Customer Advisory Covid-19: We continue to monitor service plans and contingencies

May 8th 2020

Dear Valued Customer,

As the evolving Covid-19 pandemic presents capacity and volume challenges, Trade Link regional teams are closely monitoring service plans and alternative routings.

The impact of the Covid-19 pandemic on global trade and manufacturing supply chains continues to reverberate around the world.   Multinational companies initially faced a supply shock as production and manufacturing sites ground to a halt, only to be followed by a demand shock as more and more countries introduced lockdown measures to contain the spread.

As the speed and scale of the Covid-19 crisis escalates, Trade Link continue to monitor service plans and contingencies across our operations in key regions.   Some immediate industry-wide challenges we face include:

  • Global air cargo capacity is 29% lower compared to last year, as a result of passenger aircraft being grounded.
  • Air Freight rates continue to soar because of high demand for critical shipments of PPE (personal protective equipment).
  • Blank sailings have removed 25% capacity on the transpacific, 30% from Asia-Europe and 59% from Asia-east coast South America.
  • Europe-Asia ocean rates hit new heights as blank sailings cause exporters to scramble for space.
  • New regulations and border restrictions as countries adapt their lockdown strategies.
  • Across all key regions: Americas, Asia and Europe – exports and imports are experiencing double-digit contraction on prior year.

Managing Supply Chain Risk & Disruption

Despite the uncertain economic and trade conditions, Trade Link remain fully staffed and are working round the clock with our international teams to keep supply chains stocked and moving.

Our Top 5 actions for the organisation and global teams in the short-term are:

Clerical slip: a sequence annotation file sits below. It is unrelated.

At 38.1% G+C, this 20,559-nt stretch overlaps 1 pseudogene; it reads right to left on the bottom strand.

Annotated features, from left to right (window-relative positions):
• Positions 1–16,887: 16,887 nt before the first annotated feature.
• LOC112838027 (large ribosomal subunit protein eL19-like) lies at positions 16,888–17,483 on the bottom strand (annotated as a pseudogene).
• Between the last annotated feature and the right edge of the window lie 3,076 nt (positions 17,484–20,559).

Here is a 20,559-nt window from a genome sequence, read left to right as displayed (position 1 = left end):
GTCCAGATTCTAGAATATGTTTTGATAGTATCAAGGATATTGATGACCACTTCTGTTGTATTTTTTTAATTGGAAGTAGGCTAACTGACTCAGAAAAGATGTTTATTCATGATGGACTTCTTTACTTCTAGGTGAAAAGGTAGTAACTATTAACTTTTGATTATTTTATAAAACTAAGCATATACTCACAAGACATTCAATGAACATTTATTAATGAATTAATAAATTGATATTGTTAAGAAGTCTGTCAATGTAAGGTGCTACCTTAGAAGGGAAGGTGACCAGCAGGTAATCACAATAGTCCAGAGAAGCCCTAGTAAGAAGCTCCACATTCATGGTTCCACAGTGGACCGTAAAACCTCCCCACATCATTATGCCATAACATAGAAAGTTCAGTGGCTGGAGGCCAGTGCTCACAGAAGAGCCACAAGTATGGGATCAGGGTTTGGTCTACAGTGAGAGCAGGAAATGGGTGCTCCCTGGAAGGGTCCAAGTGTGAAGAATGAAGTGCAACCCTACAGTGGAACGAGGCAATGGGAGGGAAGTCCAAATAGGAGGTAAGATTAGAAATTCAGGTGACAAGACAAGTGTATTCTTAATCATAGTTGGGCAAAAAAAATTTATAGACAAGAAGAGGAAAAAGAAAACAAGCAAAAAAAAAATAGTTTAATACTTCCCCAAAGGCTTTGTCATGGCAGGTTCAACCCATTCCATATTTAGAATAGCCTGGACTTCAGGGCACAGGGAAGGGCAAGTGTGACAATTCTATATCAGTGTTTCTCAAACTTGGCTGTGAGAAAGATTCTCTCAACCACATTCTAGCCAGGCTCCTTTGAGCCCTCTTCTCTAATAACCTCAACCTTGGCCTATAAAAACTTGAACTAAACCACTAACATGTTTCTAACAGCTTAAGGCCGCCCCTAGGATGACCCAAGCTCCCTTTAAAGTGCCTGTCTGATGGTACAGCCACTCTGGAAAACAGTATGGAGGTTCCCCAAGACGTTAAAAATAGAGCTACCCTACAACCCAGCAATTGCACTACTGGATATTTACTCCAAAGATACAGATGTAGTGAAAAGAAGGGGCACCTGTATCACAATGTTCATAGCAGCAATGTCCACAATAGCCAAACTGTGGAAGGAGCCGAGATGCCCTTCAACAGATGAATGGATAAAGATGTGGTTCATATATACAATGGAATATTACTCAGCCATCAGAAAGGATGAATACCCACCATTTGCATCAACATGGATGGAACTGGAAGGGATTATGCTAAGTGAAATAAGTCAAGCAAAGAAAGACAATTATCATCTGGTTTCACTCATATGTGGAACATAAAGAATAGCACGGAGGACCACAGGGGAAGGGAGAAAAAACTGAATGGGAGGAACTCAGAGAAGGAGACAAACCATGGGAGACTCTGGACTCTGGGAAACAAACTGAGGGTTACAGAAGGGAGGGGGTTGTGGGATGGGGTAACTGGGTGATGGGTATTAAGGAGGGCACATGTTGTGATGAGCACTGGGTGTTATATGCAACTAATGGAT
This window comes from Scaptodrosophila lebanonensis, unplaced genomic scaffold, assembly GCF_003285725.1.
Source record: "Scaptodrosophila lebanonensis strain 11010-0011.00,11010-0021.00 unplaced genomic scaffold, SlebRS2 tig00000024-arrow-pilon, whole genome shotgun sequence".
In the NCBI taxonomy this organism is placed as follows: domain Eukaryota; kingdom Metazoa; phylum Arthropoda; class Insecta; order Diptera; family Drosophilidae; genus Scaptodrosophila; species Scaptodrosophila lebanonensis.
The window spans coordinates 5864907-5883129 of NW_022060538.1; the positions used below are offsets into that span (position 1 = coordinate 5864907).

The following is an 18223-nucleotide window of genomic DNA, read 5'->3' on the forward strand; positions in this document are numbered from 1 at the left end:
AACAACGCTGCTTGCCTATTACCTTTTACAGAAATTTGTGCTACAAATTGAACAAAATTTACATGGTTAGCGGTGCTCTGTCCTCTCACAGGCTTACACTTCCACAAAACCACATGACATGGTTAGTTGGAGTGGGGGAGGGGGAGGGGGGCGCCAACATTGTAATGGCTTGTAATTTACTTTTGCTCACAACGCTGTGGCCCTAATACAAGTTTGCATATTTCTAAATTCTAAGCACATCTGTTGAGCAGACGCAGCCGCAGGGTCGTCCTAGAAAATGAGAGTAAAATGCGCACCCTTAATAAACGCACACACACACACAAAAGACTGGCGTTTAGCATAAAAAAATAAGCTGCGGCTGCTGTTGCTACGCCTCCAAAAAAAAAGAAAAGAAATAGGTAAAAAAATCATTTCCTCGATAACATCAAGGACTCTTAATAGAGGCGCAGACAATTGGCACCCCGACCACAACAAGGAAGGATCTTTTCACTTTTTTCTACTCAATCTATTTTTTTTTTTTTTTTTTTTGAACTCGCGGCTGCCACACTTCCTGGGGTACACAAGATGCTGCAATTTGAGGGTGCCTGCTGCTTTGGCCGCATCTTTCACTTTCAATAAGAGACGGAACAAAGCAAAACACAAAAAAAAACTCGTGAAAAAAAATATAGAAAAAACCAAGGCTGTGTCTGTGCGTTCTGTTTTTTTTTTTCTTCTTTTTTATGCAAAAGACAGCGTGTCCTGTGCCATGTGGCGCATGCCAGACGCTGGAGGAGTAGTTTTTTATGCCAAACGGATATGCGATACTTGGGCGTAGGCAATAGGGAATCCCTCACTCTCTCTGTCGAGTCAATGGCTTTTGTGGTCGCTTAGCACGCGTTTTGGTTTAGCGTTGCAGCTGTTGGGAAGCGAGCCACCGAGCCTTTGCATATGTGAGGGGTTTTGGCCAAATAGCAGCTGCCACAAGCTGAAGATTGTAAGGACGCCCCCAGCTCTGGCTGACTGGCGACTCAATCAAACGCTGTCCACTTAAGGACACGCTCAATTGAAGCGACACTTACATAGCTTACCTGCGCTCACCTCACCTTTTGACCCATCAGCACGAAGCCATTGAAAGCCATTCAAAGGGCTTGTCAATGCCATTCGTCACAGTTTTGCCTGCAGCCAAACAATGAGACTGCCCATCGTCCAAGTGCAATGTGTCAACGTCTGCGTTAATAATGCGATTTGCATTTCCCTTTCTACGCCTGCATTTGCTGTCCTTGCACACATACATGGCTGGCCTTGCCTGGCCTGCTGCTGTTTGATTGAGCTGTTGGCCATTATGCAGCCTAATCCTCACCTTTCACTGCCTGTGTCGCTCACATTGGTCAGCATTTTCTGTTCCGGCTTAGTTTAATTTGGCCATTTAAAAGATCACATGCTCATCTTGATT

1. Engaging with customers – in service continuity and contingency planning amid ongoing cuts to ocean and air capacity.
  2. Align IT systems and support to evolving work requirements – as our workforce and business operations evolve more and more to an online environment, our priority is to ensure system stability, network robustness and data security across our global network.
  3. Keeping our people safe – supporting our global teams to work remotely and ensuring their work environment adheres to local health and safety guidelines and protocols.
  4. Increased flexibility, collaboration, and control – leveraging our organisation flat management structure and competitive advantage to move quickly and decisively in executing strategies and contingency solutions.
  5. Staying connected and informed – closely monitoring all media and global reports to gather facts and insights on the current Covid-19 situation to support customer planning and decision making.

Ultimately our primary focus is to support our customers and ensure continuity of service across our regions.  We would like to update you on general market conditions and the status of Trade Link’s operations in key regions. 

Trade Link Regional Updates: